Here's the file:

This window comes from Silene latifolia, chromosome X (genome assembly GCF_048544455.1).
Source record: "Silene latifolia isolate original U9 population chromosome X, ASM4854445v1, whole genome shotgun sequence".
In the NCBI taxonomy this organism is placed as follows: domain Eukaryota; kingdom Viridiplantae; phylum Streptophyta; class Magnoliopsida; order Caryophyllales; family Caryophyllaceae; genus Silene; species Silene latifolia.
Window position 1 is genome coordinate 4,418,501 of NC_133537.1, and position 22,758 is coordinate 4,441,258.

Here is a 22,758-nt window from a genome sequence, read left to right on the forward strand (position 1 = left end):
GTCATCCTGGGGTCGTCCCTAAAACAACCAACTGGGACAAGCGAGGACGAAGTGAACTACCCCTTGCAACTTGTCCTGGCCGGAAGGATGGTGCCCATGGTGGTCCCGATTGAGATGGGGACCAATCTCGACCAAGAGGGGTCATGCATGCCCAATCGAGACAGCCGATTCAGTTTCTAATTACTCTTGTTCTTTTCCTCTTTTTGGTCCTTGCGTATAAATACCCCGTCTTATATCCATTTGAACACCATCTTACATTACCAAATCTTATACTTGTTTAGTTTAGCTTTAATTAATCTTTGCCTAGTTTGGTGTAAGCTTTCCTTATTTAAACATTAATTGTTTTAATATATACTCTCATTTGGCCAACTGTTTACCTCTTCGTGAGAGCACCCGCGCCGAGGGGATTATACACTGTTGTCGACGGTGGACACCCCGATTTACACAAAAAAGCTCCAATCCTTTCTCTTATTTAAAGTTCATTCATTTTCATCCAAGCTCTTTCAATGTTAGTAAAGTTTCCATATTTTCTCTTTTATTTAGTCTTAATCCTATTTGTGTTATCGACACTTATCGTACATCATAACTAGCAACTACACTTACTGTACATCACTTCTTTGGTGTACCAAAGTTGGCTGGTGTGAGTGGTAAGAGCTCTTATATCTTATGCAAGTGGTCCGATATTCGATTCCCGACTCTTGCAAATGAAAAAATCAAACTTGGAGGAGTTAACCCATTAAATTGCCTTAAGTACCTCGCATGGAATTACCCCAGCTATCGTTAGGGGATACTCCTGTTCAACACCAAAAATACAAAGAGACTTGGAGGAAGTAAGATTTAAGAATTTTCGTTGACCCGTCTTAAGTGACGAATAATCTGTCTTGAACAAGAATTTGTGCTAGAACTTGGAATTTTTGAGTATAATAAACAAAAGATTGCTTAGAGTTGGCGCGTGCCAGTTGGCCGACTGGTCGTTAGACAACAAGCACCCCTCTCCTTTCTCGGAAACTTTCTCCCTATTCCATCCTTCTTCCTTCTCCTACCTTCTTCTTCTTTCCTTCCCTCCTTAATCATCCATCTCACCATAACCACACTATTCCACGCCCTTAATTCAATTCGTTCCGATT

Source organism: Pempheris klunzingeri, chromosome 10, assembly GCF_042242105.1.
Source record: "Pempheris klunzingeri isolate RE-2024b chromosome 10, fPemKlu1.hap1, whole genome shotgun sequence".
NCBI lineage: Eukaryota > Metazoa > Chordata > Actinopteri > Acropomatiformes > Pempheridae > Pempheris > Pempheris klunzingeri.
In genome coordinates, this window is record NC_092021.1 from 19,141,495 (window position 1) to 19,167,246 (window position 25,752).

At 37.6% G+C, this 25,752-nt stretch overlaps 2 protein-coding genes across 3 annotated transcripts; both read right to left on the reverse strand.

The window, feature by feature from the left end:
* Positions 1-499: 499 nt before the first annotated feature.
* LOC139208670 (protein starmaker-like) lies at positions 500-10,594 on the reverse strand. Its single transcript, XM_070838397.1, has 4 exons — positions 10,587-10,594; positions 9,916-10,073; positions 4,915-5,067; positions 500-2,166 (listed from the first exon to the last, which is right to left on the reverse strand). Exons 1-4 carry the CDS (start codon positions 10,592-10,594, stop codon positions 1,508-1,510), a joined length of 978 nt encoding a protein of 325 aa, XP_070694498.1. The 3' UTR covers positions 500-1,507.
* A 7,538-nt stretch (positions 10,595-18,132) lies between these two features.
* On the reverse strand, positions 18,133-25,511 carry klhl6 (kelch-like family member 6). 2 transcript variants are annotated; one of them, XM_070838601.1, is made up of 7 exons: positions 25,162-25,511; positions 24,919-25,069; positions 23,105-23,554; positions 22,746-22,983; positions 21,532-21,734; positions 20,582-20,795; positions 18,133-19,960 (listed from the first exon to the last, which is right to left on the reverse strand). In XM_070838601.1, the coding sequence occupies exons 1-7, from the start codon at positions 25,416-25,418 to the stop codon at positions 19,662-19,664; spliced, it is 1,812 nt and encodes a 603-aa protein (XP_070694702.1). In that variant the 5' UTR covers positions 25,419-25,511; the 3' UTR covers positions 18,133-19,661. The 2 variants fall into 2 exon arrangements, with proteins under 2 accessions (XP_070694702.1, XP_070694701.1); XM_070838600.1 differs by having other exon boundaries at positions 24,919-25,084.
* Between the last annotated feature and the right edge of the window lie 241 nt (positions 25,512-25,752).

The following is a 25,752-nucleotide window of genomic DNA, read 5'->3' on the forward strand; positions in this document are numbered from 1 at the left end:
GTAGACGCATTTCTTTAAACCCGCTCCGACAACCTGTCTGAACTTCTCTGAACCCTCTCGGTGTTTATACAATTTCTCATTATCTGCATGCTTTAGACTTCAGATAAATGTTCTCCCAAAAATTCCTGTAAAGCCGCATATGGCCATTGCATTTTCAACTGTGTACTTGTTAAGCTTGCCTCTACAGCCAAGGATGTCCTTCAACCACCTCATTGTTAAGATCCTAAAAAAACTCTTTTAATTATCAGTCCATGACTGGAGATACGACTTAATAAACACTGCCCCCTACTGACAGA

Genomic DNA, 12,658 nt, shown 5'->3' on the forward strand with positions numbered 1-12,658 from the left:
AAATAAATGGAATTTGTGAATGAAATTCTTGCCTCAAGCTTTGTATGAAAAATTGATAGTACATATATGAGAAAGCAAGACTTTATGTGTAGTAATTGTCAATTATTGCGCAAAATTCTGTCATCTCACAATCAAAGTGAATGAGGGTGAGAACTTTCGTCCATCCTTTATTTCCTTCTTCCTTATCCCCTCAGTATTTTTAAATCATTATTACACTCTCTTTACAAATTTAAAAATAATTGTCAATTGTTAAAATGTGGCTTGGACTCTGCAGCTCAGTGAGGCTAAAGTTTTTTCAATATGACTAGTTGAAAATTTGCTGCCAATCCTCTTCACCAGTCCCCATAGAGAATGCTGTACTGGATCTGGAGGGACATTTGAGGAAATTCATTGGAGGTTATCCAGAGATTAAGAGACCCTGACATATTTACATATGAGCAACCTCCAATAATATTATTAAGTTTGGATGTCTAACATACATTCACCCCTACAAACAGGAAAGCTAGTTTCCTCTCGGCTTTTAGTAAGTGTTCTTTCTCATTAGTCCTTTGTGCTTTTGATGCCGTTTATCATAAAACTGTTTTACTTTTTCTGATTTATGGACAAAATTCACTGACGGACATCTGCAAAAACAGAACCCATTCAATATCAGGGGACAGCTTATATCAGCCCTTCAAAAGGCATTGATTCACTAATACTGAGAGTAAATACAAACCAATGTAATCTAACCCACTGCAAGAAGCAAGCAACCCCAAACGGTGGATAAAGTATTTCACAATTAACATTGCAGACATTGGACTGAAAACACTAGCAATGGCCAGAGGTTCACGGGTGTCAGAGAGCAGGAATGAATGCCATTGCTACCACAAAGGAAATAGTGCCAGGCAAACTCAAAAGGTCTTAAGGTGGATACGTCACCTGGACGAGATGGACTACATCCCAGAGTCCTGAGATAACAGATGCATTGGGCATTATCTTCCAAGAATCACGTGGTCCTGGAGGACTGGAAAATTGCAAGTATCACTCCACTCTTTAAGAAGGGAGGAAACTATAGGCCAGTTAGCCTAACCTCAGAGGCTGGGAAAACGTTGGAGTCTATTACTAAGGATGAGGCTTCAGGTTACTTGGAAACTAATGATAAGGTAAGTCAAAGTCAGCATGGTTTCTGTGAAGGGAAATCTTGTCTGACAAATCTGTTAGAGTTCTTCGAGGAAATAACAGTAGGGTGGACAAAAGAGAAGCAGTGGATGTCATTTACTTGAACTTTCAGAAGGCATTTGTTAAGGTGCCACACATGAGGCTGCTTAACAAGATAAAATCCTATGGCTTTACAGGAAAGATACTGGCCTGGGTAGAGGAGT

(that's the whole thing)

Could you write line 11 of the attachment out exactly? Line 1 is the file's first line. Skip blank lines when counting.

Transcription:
At 37.6% G+C, this 25,752-nt stretch overlaps 2 protein-coding genes across 3 annotated transcripts; both read right to left on the reverse strand.